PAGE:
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(Appendixes 1-9 appear in part 1 of these hearings)

(Appendixes 10-13 appear in part 2 of these hearings)




This subcommittee is investigating how the various Federal agencies (such as the Corps of Engineers, Bureau of Reclamation, Tennessee Valley Authority, Soil Conservation Service, Fish and Wildlife Service, Bureau of Outdoor Recreation, Water Resources Council, et cetera) are handling their responsibilities and operations concerning the improvement, modification, and channelization of streams and rivers. Our study includes their costs, benefits, efficiency of operations, and their effects on the environment.

Among the benefits which result from these projects are flood control, improved navigation, reduction in erosion, increase in water supply for nearby communities, increased recreational opportunities, more cropland acreage, enhanced esthetic values, increased income to local residents, and improved fish and wildlife habitat. On the other hand, conservation agencies and others have complained that in many cases these projects have numerous adverse effects, such as substantial decrease in fishery resources, destruction of wildlife habitat and timber, increased downstream flooding and erosion resulting from greater streamflow velocity, heavier siltation, greater eutrophication from increased nutrients, impaired water quality and destruction of esthetic values.

We would appreciate receiving your views on the stream improvement projects in your State which have been constructed or are planned to be constructed either by the Federal Government or with the aid of Federal financing. We desire to ascertain the effects of such projects on their watershed and neighboring watersheds and the benefits and damages they produce. We would also like to know to what extent your agency participates in the planning and development of these projects. We would welcome your suggestions and recommendations for changes or improvements in the present program.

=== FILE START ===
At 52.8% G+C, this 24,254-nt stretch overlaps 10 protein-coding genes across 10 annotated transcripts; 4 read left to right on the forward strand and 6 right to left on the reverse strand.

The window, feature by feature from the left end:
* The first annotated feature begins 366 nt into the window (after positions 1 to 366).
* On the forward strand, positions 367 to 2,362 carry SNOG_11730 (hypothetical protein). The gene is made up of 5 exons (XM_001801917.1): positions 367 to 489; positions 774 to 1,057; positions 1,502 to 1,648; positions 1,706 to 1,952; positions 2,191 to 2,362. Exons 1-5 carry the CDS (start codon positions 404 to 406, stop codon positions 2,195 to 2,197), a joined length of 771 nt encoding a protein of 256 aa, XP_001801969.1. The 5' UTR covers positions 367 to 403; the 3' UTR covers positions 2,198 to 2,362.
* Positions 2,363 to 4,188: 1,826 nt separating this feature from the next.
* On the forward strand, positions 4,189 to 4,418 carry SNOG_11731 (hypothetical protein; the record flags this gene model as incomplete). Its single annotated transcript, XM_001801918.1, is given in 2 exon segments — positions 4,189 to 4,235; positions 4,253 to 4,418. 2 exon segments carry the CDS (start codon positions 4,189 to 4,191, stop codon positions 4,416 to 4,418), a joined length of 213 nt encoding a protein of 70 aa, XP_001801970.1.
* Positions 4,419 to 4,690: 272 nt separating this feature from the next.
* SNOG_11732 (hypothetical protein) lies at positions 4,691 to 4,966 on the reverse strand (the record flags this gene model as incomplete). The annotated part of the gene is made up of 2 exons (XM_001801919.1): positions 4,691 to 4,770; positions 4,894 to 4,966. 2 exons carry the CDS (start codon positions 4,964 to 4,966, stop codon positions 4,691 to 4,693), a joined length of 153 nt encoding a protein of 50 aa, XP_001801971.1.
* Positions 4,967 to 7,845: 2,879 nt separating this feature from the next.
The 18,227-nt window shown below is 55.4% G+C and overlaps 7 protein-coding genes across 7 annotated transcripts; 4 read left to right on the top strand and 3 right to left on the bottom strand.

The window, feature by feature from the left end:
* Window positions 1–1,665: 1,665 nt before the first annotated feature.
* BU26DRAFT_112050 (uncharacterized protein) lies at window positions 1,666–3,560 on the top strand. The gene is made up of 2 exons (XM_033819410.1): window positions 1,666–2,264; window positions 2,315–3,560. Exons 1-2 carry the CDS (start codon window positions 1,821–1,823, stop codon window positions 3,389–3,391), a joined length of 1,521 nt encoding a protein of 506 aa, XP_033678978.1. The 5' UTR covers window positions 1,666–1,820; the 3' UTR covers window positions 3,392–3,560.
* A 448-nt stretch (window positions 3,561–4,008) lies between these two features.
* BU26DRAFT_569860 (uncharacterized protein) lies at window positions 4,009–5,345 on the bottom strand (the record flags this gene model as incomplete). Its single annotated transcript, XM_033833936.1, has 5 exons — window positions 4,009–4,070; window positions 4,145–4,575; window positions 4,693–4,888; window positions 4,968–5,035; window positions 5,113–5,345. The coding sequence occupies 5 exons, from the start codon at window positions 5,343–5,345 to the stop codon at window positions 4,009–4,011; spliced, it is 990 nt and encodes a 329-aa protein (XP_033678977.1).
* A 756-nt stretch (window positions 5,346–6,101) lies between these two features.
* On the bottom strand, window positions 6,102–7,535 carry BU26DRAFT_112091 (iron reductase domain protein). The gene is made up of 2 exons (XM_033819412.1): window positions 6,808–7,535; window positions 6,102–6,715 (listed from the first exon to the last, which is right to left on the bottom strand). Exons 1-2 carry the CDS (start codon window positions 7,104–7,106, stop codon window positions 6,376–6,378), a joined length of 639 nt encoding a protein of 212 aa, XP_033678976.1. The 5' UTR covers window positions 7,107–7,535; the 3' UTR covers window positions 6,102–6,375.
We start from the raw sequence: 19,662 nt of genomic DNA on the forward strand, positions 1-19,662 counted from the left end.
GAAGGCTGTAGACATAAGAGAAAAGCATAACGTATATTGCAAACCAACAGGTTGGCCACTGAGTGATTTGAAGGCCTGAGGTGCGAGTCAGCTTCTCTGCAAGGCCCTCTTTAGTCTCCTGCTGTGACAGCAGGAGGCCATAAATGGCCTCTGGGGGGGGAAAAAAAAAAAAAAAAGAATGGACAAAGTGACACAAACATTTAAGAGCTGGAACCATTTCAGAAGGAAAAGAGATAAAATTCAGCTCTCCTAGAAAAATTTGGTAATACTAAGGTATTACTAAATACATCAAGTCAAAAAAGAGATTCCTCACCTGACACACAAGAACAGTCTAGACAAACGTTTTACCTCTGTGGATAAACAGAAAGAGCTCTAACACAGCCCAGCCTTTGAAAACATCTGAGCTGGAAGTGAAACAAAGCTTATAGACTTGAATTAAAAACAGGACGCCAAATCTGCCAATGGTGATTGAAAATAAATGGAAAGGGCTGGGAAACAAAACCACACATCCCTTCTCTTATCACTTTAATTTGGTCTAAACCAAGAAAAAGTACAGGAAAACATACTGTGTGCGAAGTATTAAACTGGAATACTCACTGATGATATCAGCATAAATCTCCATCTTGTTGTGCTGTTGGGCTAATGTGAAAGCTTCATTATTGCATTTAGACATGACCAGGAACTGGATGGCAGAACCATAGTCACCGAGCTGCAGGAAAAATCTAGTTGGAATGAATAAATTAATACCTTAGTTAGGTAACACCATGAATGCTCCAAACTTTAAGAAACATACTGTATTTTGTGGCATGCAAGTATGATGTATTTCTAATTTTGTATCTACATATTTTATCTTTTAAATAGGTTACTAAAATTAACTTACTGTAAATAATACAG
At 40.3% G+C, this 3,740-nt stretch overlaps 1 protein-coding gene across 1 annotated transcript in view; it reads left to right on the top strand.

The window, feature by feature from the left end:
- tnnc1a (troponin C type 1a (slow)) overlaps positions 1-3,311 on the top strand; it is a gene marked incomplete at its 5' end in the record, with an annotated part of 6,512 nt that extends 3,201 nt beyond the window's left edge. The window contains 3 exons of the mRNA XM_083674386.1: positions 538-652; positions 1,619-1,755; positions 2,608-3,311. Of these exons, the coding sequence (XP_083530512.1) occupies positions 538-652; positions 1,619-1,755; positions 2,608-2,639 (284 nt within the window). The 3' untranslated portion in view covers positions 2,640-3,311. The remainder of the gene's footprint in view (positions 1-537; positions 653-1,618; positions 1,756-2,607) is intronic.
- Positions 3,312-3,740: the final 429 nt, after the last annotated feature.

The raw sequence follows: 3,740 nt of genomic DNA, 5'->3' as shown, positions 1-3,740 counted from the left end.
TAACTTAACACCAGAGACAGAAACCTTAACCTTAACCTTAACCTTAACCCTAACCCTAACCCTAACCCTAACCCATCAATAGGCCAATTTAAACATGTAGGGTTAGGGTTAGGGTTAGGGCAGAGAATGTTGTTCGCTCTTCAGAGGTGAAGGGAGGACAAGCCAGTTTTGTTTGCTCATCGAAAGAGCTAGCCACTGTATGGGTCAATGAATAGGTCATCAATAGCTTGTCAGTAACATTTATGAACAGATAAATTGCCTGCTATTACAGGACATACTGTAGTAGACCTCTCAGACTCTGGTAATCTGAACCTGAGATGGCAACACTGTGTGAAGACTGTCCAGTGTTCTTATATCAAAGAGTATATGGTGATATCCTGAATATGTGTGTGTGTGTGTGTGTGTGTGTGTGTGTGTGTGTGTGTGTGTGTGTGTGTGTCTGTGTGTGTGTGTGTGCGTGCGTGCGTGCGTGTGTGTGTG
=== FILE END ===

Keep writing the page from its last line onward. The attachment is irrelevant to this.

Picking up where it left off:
We would appreciate receiving your response by May 28, 1971.



Chairman, Conservation and Natural Resources Subcommittee.



STATE OFFICE BUILDING, Montgomery, Ala., May 10, 1971.

House of Representatives,

Rayburn House Office Building, Washington, D.C.

DEAR REPRESENTATIVE REUSS: I am happy to respond to your request for our views on the effects of watershed projects in Alabama. The State Soil and Water Conservation Committee, which I serve as Executive Secretary, acts for the Governor in approving applications for assistance under the provisions of Public Law 566. This committee also reviews work plans prepared for each of the projects in this State. The Soil Conservation Service provides the technical assistance in planning these projects and during the implementation phase.

Your letter refers to these and other such projects as "stream improvement projects." Actually, any stream channel improvement done in connection with any of these developments is only a part of the total improvement that is commonly planned. Each of these projects includes a major effort to plan and install needed upstream land treatment measures to prevent runoff, to reduce soil erosion, to abate pollution, to reduce downstream sedimentation, and to promote better overall water and land management for all upstream areas. This is the first phase of any consideration in planning for watershed development.

After this, consideration is given to the planning of floodwater-retarding dams which temporarily store excess runoff from the larger storm events and release it at a rate so as to substantially reduce downstream flooding.

Such reservoirs, when planned and installed, can also provide needed water for many other purposes including fish and wildlife. In some instances in Alabama, additional water has been stored to provide badly needed water for municipal and industrial use and to help promote the growth of small rural communities. One such instance is my home county of Clay where two floodwater-retarding structures have been installed in the Crooked Creek Watershed project to provide water for the towns of Ashland and Lineville.

Channel improvement is used only as a last resort in achieving needed and desired watershed objectives. It is done only when sufficient control cannot be achieved by storage in reservoirs. In other words, channel improvement is an adjunct to other watershed works of improvement and used only where absolutely essential. In cases where wildlife habitat may possibly be adversely affected, mitigation measures are considered and planned where it is feasible to do so.